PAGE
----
As the Director of the National Institute on Drug Abuse (NIDA), I interact with a variety of audiences, including scientists, prevention and treatment specialists, and the general public. But one particularly important audience (and often the most difficult to reach) is the American teenager. Getting our messages to teens is more urgent than ever. After a decade-long decline in teen drug use, the overall rates appear to have stabilized and have even started to creep upward for some drugs of abuse. The 2010 Monitoring the Future Survey shows, for example, significant increases in daily marijuana use across all three grades surveyed (8th, 10th and 12th). Abuse of prescription medications remains unacceptably high for teens; six of the top 10 illicit drugs abused by 12th-graders in the past year were prescribed or purchased over the counter.
To reach more teens with our messages, four years ago, NIDA held its first live web “chat” between scientists and teens from schools across the country. Forty NIDA scientists and staff sat at rows of computers and answered teens’ questions about drugs. We anticipated about a thousand questions but instead received more than 8,000 questions in the first hour, temporarily disabling our system. By the end of the day, teens had submitted more than 36,000 questions to the Chat.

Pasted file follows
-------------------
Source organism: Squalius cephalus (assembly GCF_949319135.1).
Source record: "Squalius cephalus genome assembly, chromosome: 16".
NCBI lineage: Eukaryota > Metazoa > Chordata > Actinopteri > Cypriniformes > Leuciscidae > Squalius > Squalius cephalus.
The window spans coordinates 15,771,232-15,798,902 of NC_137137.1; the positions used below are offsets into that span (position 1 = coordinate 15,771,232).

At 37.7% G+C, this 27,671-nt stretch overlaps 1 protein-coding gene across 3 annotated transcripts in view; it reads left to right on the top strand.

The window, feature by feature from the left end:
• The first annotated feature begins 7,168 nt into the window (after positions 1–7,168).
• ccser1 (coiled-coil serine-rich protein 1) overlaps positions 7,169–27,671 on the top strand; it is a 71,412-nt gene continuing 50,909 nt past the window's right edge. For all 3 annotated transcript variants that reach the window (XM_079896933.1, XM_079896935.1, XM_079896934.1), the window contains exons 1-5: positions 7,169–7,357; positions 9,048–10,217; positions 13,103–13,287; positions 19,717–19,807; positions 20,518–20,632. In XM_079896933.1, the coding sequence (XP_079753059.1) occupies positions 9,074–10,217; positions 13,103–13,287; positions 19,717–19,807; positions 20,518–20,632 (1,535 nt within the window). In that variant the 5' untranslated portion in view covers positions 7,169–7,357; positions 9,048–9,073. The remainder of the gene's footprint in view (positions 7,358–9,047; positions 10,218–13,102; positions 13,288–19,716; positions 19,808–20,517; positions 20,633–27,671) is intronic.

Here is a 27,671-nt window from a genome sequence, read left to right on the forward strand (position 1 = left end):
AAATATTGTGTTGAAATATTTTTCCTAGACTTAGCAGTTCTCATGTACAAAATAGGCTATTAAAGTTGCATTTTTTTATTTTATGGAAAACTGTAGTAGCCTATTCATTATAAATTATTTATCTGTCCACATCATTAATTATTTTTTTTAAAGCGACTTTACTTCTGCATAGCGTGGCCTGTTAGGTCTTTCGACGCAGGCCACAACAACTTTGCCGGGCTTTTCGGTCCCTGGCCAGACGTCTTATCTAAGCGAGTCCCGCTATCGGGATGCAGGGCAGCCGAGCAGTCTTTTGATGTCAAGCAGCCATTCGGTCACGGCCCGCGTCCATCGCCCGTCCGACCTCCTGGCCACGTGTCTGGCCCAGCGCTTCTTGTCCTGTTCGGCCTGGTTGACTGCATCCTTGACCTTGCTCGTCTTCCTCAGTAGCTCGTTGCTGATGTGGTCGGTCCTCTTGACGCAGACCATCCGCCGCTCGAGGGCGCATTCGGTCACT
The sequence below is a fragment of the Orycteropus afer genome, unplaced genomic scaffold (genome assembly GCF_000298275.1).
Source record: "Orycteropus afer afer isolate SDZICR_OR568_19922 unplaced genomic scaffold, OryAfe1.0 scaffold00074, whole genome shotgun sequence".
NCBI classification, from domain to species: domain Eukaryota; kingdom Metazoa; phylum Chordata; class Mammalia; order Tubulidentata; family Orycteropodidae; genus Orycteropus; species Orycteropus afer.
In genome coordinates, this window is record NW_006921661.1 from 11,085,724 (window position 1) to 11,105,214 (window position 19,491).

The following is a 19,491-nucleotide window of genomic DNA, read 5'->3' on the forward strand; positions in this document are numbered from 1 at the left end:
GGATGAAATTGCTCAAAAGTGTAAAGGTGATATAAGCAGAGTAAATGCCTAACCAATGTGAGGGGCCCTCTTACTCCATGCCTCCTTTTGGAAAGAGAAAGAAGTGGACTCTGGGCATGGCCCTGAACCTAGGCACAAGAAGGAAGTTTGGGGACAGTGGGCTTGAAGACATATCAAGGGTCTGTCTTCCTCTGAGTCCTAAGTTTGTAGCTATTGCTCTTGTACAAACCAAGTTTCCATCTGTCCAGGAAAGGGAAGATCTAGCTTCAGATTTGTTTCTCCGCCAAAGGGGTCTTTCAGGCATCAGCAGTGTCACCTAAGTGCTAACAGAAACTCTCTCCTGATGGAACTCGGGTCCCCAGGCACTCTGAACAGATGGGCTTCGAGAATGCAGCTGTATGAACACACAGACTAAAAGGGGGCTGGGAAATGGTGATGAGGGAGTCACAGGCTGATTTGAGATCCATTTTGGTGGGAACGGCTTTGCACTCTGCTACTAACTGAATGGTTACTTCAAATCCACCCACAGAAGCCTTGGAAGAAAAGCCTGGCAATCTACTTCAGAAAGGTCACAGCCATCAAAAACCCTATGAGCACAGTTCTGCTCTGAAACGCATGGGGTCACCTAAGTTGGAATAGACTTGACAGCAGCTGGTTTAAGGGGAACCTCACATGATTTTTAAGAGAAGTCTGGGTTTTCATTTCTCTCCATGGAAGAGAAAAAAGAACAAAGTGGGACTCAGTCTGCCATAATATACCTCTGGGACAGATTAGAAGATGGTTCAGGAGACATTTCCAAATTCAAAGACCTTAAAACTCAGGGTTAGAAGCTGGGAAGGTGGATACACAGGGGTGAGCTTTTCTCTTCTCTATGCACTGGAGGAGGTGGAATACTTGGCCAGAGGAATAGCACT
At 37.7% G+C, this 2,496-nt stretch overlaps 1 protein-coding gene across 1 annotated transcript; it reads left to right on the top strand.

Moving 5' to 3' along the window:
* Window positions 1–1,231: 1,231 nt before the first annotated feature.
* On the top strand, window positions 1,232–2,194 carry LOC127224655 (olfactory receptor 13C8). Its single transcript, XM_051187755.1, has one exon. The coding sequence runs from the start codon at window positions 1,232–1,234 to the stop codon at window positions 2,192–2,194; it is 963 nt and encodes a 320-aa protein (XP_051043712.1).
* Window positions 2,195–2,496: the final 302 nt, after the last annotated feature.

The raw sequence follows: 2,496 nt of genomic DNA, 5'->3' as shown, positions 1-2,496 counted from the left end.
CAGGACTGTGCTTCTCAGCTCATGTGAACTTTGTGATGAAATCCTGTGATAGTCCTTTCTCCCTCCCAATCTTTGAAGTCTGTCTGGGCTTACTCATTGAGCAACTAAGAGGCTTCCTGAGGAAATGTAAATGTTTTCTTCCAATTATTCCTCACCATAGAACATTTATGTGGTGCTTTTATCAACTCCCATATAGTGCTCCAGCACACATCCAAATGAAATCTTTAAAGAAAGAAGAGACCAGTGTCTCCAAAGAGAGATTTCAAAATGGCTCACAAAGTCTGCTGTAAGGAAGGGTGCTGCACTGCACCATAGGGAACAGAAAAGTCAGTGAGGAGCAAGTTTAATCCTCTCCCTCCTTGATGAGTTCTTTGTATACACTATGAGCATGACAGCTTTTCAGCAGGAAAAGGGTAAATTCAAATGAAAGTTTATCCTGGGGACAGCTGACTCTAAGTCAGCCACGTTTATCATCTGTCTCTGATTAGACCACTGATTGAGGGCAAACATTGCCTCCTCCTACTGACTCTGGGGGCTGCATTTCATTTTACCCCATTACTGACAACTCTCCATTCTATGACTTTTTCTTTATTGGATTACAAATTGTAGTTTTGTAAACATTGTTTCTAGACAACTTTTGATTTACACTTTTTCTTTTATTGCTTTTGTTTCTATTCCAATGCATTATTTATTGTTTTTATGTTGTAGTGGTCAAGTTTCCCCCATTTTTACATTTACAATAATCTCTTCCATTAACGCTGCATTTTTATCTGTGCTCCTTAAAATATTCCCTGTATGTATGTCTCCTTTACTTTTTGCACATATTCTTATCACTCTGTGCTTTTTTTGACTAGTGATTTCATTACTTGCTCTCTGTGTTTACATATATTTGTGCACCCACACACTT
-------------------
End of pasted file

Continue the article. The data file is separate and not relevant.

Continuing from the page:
This overwhelming response clearly demonstrated to us that teens have an acute interest in speaking with scientists about drugs, perhaps because they are seeking unbiased, factual answers. Today, our annual “Drug Facts Chat Day” is held every fall, with even more experts participating, including those from other National Institutes of Health entities. Continual improvements have made the experience more engaging and allowed us to better manage the demand.
Building on this successful outreach strategy and the call for similar local events, in November 2010, NIDA expanded the scientist-to-teen exchange around the country by launching National Drug Facts Week with federal and private-sector partners. The first year stimulated more than 100 drug abuse education events nationwide, which connected teens with scientists in their communities. The week also included an innovative contest sponsored by MusiCares and the Grammy Foundation, which encouraged teens to submit music videos, lyrics or compositions celebrating healthy and creative living or accurately portraying the dangers of drug abuse. The top three winners were flown to Los Angeles for a rehearsal of the 2010 Grammy awards show and had the opportunity to meet their musical heroes backstage. This contest was held again this year and the winner will be announced as part of NIDA’s second annual Drug Facts Chat Week, beginning October 31.
Those who wish to design and hold events in their communities can register on NIDA’s website to receive booklets and web links intended to guide their efforts, including eliciting the participation of experts and other supporters (see “How To” toolkit at drugfactsweek.drugabuse.gov).
It is important for teens to see their community embrace healthy living messages, and it is heartening that participation has already surpassed that of last year. Events can be as simple as assembling teens to take NIDA’s National Drug IQ Challenge or to listen to the winners of the music contest. Visit the National Drug Facts Week website today to help plan an event for this special week.